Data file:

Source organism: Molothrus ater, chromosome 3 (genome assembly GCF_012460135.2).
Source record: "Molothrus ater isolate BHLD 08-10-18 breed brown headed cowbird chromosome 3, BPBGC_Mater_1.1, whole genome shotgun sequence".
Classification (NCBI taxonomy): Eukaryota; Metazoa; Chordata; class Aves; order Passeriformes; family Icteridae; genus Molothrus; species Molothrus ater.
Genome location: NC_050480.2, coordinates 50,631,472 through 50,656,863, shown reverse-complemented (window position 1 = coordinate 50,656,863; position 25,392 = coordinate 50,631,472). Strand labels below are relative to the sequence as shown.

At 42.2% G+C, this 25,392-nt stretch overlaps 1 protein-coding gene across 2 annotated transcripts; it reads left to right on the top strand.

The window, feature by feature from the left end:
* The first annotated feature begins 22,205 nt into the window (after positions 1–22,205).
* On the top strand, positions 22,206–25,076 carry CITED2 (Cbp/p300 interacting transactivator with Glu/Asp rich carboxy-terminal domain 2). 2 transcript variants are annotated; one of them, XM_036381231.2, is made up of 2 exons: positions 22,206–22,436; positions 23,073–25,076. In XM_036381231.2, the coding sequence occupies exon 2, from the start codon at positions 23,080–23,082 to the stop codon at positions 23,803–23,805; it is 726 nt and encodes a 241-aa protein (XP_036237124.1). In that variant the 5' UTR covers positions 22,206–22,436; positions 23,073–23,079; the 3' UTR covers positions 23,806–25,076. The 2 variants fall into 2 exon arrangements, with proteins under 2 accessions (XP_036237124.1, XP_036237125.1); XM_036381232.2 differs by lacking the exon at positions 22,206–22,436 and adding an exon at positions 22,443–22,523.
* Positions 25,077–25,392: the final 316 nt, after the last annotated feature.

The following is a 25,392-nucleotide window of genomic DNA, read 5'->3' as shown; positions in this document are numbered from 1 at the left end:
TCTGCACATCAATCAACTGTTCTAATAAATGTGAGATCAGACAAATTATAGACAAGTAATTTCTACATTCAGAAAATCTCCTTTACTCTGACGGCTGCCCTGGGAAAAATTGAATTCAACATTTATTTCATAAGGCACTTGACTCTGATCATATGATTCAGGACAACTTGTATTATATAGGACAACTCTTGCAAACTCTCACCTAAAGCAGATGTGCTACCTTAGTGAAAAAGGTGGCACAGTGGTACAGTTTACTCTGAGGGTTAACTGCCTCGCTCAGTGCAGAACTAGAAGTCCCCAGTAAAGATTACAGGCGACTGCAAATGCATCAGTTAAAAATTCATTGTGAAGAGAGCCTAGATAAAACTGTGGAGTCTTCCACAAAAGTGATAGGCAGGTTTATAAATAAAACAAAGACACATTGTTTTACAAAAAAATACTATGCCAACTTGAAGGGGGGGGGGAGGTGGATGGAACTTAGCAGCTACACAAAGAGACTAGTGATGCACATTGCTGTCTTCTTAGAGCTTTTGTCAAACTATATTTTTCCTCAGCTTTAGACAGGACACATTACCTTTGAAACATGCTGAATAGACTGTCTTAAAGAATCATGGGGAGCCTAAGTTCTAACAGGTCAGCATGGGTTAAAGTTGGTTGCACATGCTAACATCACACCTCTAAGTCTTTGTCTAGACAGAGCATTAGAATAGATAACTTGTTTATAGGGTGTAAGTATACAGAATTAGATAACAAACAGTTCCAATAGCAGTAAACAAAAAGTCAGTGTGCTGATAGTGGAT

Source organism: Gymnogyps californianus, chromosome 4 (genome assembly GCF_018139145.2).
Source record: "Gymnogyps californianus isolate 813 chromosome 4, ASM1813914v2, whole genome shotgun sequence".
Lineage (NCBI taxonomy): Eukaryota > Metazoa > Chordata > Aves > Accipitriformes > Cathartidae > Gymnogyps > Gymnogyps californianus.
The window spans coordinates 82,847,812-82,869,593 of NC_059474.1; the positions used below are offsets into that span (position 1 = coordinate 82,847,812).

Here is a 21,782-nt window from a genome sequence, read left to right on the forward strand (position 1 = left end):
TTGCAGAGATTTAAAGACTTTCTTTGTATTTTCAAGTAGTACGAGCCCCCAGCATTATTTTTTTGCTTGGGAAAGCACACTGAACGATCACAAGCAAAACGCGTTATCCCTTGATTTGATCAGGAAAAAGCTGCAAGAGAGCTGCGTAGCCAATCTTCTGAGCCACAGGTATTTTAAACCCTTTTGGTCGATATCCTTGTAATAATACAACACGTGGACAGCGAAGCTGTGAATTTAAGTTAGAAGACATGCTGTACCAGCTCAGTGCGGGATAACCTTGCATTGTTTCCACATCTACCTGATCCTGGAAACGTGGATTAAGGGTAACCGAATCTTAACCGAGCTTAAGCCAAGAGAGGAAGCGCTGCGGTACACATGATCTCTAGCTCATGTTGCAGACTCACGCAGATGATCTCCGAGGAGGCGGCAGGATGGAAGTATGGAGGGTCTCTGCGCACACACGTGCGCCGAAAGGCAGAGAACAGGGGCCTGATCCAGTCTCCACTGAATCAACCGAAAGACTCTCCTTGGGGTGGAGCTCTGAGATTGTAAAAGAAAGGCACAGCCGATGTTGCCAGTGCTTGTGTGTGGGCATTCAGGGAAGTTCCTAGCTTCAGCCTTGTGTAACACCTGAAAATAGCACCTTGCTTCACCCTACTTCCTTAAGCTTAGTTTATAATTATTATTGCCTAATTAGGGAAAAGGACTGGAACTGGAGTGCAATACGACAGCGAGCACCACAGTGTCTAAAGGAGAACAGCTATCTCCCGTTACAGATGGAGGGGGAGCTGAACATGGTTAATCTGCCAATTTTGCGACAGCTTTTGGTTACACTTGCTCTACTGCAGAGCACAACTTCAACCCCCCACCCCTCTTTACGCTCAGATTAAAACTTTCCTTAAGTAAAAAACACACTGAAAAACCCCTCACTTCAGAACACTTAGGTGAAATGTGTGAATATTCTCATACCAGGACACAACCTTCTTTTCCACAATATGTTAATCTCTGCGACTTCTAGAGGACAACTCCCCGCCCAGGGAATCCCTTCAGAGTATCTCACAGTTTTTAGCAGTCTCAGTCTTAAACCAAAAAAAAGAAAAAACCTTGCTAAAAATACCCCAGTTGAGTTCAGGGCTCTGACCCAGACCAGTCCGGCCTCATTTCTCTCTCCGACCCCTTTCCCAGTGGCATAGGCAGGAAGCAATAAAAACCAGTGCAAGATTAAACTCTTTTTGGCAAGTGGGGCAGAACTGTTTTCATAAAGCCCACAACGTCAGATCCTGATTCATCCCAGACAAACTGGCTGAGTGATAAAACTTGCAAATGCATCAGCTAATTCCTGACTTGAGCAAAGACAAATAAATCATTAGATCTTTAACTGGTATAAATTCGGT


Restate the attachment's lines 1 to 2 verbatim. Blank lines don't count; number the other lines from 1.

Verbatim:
Source organism: Molothrus ater, chromosome 3 (genome assembly GCF_012460135.2).
Source record: "Molothrus ater isolate BHLD 08-10-18 breed brown headed cowbird chromosome 3, BPBGC_Mater_1.1, whole genome shotgun sequence".